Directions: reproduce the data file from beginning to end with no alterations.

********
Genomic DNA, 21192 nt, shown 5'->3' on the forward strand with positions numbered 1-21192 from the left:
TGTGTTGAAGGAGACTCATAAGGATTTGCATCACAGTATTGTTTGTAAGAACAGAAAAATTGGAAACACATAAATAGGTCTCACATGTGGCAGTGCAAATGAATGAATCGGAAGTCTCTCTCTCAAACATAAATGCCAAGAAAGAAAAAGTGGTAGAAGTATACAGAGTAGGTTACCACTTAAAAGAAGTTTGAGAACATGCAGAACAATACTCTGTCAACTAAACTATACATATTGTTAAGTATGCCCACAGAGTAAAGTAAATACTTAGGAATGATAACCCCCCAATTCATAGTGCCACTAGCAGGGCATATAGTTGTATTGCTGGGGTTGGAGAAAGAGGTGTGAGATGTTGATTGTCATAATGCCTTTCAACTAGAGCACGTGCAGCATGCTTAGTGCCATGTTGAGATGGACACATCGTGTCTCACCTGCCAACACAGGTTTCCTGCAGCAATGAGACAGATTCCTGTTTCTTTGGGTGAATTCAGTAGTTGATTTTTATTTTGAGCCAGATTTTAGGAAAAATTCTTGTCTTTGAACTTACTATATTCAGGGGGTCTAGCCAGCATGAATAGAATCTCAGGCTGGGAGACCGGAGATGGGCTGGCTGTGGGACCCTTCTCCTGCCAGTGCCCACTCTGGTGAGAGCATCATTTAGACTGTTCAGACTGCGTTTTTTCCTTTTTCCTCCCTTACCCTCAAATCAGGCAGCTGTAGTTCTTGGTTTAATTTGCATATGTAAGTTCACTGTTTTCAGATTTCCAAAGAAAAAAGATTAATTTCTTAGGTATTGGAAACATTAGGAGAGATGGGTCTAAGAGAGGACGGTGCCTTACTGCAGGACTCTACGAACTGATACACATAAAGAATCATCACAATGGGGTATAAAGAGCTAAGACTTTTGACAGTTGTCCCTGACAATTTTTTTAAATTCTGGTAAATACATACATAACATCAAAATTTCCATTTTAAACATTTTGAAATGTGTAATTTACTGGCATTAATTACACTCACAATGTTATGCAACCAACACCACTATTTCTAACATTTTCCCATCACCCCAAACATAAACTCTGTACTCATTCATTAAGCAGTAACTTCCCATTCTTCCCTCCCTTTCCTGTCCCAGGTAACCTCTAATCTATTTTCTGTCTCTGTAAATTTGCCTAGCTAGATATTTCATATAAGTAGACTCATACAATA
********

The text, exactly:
Genomic DNA, 21192 nt, shown 5'->3' on the forward strand with positions numbered 1-21192 from the left:
TGTGTTGAAGGAGACTCATAAGGATTTGCATCACAGTATTGTTTGTAAGAACAGAAAAATTGGAAACACATAAATAGGTCTCACATGTGGCAGTGCAAATGAATGAATCGGAAGTCTCTCTCTCAAACATAAATGCCAAGAAAGAAAAAGTGGTAGAAGTATACAGAGTAGGTTACCACTTAAAAGAAGTTTGAGAACATGCAGAACAATACTCTGTCAACTAAACTATACATATTGTTAAGTATGCCCACAGAGTAAAGTAAATACTTAGGAATGATAACCCCCCAATTCATAGTGCCACTAGCAGGGCATATAGTTGTATTGCTGGGGTTGGAGAAAGAGGTGTGAGATGTTGATTGTCATAATGCCTTTCAACTAGAGCACGTGCAGCATGCTTAGTGCCATGTTGAGATGGACACATCGTGTCTCACCTGCCAACACAGGTTTCCTGCAGCAATGAGACAGATTCCTGTTTCTTTGGGTGAATTCAGTAGTTGATTTTTATTTTGAGCCAGATTTTAGGAAAAATTCTTGTCTTTGAACTTACTATATTCAGGGGGTCTAGCCAGCATGAATAGAATCTCAGGCTGGGAGACCGGAGATGGGCTGGCTGTGGGACCCTTCTCCTGCCAGTGCCCACTCTGGTGAGAGCATCATTTAGACTGTTCAGACTGCGTTTTTTCCTTTTTCCTCCCTTACCCTCAAATCAGGCAGCTGTAGTTCTTGGTTTAATTTGCATATGTAAGTTCACTGTTTTCAGATTTCCAAAGAAAAAAGATTAATTTCTTAGGTATTGGAAACATTAGGAGAGATGGGTCTAAGAGAGGACGGTGCCTTACTGCAGGACTCTACGAACTGATACACATAAAGAATCATCACAATGGGGTATAAAGAGCTAAGACTTTTGACAGTTGTCCCTGACAATTTTTTTAAATTCTGGTAAATACATACATAACATCAAAATTTCCATTTTAAACATTTTGAAATGTGTAATTTACTGGCATTAATTACACTCACAATGTTATGCAACCAACACCACTATTTCTAACATTTTCCCATCACCCCAAACATAAACTCTGTACTCATTCATTAAGCAGTAACTTCCCATTCTTCCCTCCCTTTCCTGTCCCAGGTAACCTCTAATCTATTTTCTGTCTCTGTAAATTTGCCTAGCTAGATATTTCATATAAGTAGACTCATACAATA